There are many legends about how Vishnu came to stay on Venkatachala Hill. One of them is around his second avatar of Varaha, the boar. It is said in the Varaha Purana that 8000 yugas ago there was a great flood, a pralaya, and Prithvi, the Goddess Earth sank to the bottom of the ocean and it seemed as if creation had come to an end.

Whenever creation is threatened, Vishnu always comes to the rescue. He assumed the form of a boar and descended to the bottom of the ocean in search of Prithvi. Here, in the netherworld, called Patalaloka, he was attacked by a demon called Hiranyaksha and they fought a mighty battle. Varaha defeated the demon and then a triumphant god emerged from the ocean standing on the hood of the Adishesha and with Prithvi resting on his tusks.

Varaha decided to stay on earth and he chose the Venkatachala Hill as his earthly home. However as people were afraid of his form as a boar, he took the more benign form of Vishnu. So in the temple he stands holding the shankha (conch) and the chakra (discus), with his two consorts, Bhudevi and Sridevi beside him.

This myth of the Varaha avatar is connected to another myth about the building of the temple. It is said that when Venkateswara decided to build his temple, the land was given to him by Varaha. It is a bit confusing as both Venkateswara and Varaha are avatars of Vishnu but then faith needs no logic!

Vishnu the god of the Venkatachala Hill is thus called Lord Venkateswara (Lord of Venkatachala) and he is the destroyer of all sins and the generous giver of prosperity. He is called by many names by his devotees. He is Balaji as he floated on the ocean; Srinivasa as Lakshmi resides in his heart; Perumal, the Great Lord; Malaiyappa, Lord of the Hill; and Govinda, the divine Krishna.

Deities in the temple

The main stone deity of Lord Venkateswara is called Dhruva Beram (beram means "deity", and dhruva means "pole star" or "fixed"). The deity is about 8 feet (2.4 m) from the toes to the top of the crown and is considered the main source of energy for the temple.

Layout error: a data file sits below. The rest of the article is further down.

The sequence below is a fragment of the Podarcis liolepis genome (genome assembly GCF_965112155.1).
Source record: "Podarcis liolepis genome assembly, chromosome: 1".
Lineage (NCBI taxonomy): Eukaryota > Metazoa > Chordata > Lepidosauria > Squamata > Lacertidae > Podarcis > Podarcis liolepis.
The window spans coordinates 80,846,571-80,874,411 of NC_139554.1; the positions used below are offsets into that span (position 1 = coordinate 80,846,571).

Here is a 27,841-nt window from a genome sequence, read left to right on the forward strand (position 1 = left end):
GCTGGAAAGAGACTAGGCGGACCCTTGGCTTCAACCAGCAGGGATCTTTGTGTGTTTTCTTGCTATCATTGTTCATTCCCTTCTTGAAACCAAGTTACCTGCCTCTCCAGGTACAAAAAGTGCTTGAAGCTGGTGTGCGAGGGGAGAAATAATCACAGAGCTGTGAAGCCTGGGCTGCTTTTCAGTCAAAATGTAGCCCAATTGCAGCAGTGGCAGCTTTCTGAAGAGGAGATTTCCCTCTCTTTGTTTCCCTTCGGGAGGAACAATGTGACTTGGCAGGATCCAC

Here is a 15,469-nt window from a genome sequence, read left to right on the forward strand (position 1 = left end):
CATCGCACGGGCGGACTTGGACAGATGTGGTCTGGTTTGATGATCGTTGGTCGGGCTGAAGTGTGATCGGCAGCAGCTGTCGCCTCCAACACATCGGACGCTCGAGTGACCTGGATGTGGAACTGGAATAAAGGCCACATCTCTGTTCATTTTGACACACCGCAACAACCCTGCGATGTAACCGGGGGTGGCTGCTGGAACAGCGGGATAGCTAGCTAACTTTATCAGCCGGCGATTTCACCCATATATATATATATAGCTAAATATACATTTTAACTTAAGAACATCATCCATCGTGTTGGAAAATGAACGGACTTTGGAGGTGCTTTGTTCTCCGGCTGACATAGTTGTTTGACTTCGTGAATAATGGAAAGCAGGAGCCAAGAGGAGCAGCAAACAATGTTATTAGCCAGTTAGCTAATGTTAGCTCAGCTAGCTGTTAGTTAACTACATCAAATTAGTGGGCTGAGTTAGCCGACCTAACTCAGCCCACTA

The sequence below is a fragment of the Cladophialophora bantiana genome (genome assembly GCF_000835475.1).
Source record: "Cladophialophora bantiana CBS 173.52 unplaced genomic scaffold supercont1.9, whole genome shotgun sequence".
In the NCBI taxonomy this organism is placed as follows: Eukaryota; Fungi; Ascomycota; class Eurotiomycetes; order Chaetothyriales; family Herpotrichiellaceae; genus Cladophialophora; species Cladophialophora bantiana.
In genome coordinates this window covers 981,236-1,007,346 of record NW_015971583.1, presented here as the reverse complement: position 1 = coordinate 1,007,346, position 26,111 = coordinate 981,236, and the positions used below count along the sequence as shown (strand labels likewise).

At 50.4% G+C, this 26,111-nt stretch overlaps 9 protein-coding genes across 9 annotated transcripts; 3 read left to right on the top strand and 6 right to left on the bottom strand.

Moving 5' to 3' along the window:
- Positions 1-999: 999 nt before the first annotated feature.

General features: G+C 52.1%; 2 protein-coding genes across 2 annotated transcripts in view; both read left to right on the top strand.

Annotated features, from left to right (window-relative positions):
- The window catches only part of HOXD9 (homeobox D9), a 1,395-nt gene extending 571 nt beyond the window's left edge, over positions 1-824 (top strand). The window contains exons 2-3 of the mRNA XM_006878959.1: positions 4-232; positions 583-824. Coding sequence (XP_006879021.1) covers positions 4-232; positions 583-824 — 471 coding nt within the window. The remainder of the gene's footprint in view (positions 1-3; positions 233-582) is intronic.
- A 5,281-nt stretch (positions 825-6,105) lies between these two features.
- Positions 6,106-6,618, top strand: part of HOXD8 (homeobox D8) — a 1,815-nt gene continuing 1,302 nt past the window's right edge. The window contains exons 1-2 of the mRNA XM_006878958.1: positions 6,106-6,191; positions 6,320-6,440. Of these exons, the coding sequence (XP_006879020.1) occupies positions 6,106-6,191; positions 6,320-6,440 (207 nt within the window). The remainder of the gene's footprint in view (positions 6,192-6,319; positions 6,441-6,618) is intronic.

This is a tiny one-foot (0.3 m) silver deity, which was given to the temple in 614 AD by Pallava Queen Samavai Perindevi, and has never been removed from the temple from the day it was installed. This deity is popularly known as Bhoga Srinivasa, because it enjoys all the Bhoga (worldly pleasures) which the Moolavirat has. This deity sleeps in a golden cot every night and receives Sahasra Kalashabishekam every Wednesday. This deity is always placed near the left foot of Moolavirat and is always connected to the main deity by a holy Sambandha Kroocha. The deity is always faced at an angle of 45 degrees towards the devotees, because it holds a Prayoga ("ready to strike") Chakra.
This idol of the Lord represents the anger part of Lord Venkateswara. He remains inside the sanctum sanctorum, and comes out on only one day each year: on Kaishika Dwadasi, before the sunrise. Snapana means "cleansing". The idol is cleansed daily with holy waters, milk, curds, ghee, sandalwood paste, turmeric, and so on.
This is the form of the Lord which comes out of the temple to see the devotees. This deity is also called Malayappa, and its consorts are Sridevi and Bhudevi. These three deities were found in a cave called Malayappan Konai in the holy Tirumala Hills. Originally Ugra Srinivasa was the Utsava Beram (the procession deity), and frequently disastrous fires were happening whenever the deity was taken out for processions. People prayed to the Lord for a solution. The Lord appeared in dreams, and ordered the people to find a suitable set of idols hidden in the Holy Tirumala hills for the Utsavar (procession). The hunt began, and the villagers called the idol they found Malayappa, which means "King of the Hills". After these idols were brought to the temple, the number of programmes increased to include Nitya Kalyanaotsavam, Sahasra Deepalankara Seva, Arjita Brahmotsavam, Nityaotsvam, Dolotsavam, and others. Jewels worth millions of rupees have been donated as offerings to these idols.
This panchaloha idol resembles the main deity, and represents the presiding officer for all activities and rituals in the temple. The idol is also called Bali Beram. Koluvu Srinivasa is regarded as the guardian deity of the temple that presides over its financial and economic affairs. Daily offerings are made to the deity, with a presentation of accounts. Every year during July i.e. according to Hindu calendar "Dakshinaya Sankaramana" the temple celebrates "Anivar Asthanam" which is the end of the fiscal year.